Horse ownership presents two challenges to the owner. First is the performance of tasks associated with keeping a healthy horse, and second is the expense involved. The chores take time and physical stamina or someone else must be paid to perform the chores. Not performing the chores of horse ownership is not an option. Thus, horse owners must be constantly evaluating their financial and physical ability required to responsibly own a horse.

The Horse Owner's Well Being

Horse ownership usually involves some personal sacrifices in terms of time and money. However, the horse owner's first obligation has to be to  themselves in terms of maintaining their own health and reasonable financial stability. Using all fiscal and personal physical resources to support horses is not a lasting life style that is in the best interest of the horse or owner.

When its Time to Give up Your Horse(s)

When a horse owner can no longer take care of a horse for whatever reason, it is the obligation of the horse owner to seek other arrangements for the good of the horse. Personal emotions must be put aside as the horse's well being deserves to be put first.

Since rehoming a horse takes time in terms of arranging a sale or otherwise changing ownership, the decision should be made as soon as the horse owner sees problems with continued horse ownership. Far too many horses end up in poor condition from lack of proper care and become rescues or put downs that didn't need to be.

Legal Considerations to Changing Horse Ownership

When you purchase or lease a horse, you should always have a formal bill of sale or a written lease agreement spelling out the terms of the horse lease. There are too many problems that can arise without written documentation such as contingencies if the new owner wants to sell the horse in the future. Do you want a first right of refusal? What kind of warranty are you giving regarding the horse's condition?

Purchase of a Horse

When you buy a horse always get a bill of sale from the seller that indicates the purchase price, a copy of any claimed registrations, and any warrantee period that you might have negotiated. Prior to the actual purchase you will want a veterinarian to give the horse a pre purchase exam to assure the horse is sound.

Horse Lease

Terms of a horse lease will include the monthly lease payment, the term of the lease, and expenses are covered by you, the lessee, and what is covered by the owner. Those would include farrier, routine vet visits, and grooming. Also, who is going to pay if extra veterinarian care is required due to illness or injury. Leased horses may be confined to the owner's property or allowed to be housed elsewhere, depending on the terms of the lease.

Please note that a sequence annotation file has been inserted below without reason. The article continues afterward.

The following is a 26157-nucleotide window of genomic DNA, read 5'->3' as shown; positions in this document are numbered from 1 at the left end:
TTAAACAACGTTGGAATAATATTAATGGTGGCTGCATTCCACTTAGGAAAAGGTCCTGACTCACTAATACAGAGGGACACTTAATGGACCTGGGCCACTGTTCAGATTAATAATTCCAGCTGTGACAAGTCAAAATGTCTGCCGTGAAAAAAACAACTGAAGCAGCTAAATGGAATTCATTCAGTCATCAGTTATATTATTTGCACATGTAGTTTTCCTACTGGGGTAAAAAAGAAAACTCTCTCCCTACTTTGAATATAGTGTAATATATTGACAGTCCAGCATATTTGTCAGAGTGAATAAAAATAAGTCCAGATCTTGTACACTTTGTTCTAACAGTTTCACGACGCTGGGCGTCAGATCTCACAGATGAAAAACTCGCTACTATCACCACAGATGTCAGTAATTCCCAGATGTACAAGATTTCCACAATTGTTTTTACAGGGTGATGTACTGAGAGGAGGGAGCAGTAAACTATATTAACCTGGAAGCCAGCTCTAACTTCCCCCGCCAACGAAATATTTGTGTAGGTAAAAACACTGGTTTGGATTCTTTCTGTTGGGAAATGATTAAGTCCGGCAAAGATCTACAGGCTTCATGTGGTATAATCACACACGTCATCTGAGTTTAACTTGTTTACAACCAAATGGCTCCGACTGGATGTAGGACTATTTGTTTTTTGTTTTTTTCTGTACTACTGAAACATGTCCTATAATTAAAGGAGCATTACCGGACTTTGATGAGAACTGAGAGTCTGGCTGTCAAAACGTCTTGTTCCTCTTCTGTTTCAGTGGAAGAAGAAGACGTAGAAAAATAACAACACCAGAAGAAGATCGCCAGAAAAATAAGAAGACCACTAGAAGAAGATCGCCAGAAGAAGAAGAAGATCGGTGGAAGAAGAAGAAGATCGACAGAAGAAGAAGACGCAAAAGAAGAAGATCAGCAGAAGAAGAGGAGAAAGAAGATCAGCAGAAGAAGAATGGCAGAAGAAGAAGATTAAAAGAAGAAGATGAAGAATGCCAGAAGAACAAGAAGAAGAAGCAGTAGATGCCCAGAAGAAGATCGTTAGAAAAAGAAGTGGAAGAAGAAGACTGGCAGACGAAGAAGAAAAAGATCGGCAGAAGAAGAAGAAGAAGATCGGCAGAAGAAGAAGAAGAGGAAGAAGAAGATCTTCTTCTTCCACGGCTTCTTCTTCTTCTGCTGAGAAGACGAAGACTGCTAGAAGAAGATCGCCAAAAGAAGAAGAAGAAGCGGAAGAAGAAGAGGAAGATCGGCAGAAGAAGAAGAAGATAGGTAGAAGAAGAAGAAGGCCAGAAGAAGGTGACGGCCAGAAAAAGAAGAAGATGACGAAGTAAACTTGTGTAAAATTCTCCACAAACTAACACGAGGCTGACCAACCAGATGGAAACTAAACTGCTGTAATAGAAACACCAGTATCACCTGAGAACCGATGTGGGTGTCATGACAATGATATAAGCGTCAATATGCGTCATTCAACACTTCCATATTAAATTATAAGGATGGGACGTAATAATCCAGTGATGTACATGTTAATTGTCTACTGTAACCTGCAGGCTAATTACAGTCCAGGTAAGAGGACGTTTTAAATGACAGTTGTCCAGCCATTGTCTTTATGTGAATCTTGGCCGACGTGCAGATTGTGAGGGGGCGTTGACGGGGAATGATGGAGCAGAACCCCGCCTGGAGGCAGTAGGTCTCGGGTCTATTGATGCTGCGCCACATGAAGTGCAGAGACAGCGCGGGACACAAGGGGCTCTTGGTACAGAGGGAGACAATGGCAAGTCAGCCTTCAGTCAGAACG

Sample horse lease.

Providing for Your Horse in Your Will

Since most horse owners cherish their horses, it makes sense to have a plan in the event of the owner's serious illness or death. What do you want done with your horses if you are not around to care for them anymore? Making a special provision in your will that describes how you want your horses treated after you're gone. It is not fair to your horses to leave them without survivors knowing your wishes by spelling out all the details in your will.

Horse Trust Fund

Some horse owners take their will a step further and establish a trust fund to provide for care and feeding of their horses when they are gone. The trust establishes the rules for disbursements of funds and the type of care to be given to the relevant horses.

Horses Living on Your Property

Many people like to keep their horses on their own property, and thus have to perform all the associated maintenance chores everyday. While most horse owners perform these chores themselves, many also have help in some form from family members or paid helpers. It's a good idea to have someone who can back you up in times of personal emergencies or vacation.

Along with backyard horse comes the cost of hay, feed, and pest control, not to mention the tools of the trade such as water buckets, feed storage containers, and muck forks.

Stabled Horses at Paid Boarding Barns

A popular alternative to keeping horses on your property, is boarding the horses at a boarding barn. This entails finding a suitable barn and budgeting for the boarding expense. Horse stables offer different levels of service that can help the busy horse owner such as full and partial board. You will want to check the reputation of any barn before making a decision. Some barns specialize in certain horse disciplines like dressage or horse jumping.

Testing Horse Ownership

One way to get started as a horse person is to lease a horse. Depending on the terms of the lease, you will have a fixed cost every month and not have the stress of dealing with unforeseen emergencies regarding the horses health. You also do not have to come up with the purchase price. If you don't like the horse or want to move on, you can terminate the lease without having to deal with finding a new home for the horse.

Alternatives to Horse Ownership for Horse Lovers

Horse Business

One thing about equestrian related businesses is the being a part of the horse world. Everything from horse trainers to horse boarding barns entails a knowledge of certain aspects of horses and also the knowledge of how to run a business.

Working with Horses as an Employee

If you love horses, but feel you can't afford the time and money involved, there are several ways you can be around horses, including riding horses for someone else. Many of the top competitive show riders ride high cost horses owned by someone else. Additionally, jobs as grooms, exercise riders, barn managers, and related occupations bring the horse lover into close contact with horses every day.

Volunteering with Horses

Alternatively, there numerous volunteer opportunities at horse rescue and horse therapy organizations that will help you learn about and be around horses. And you only have to commit the amount of time you can afford to spend away from your other responsibilities.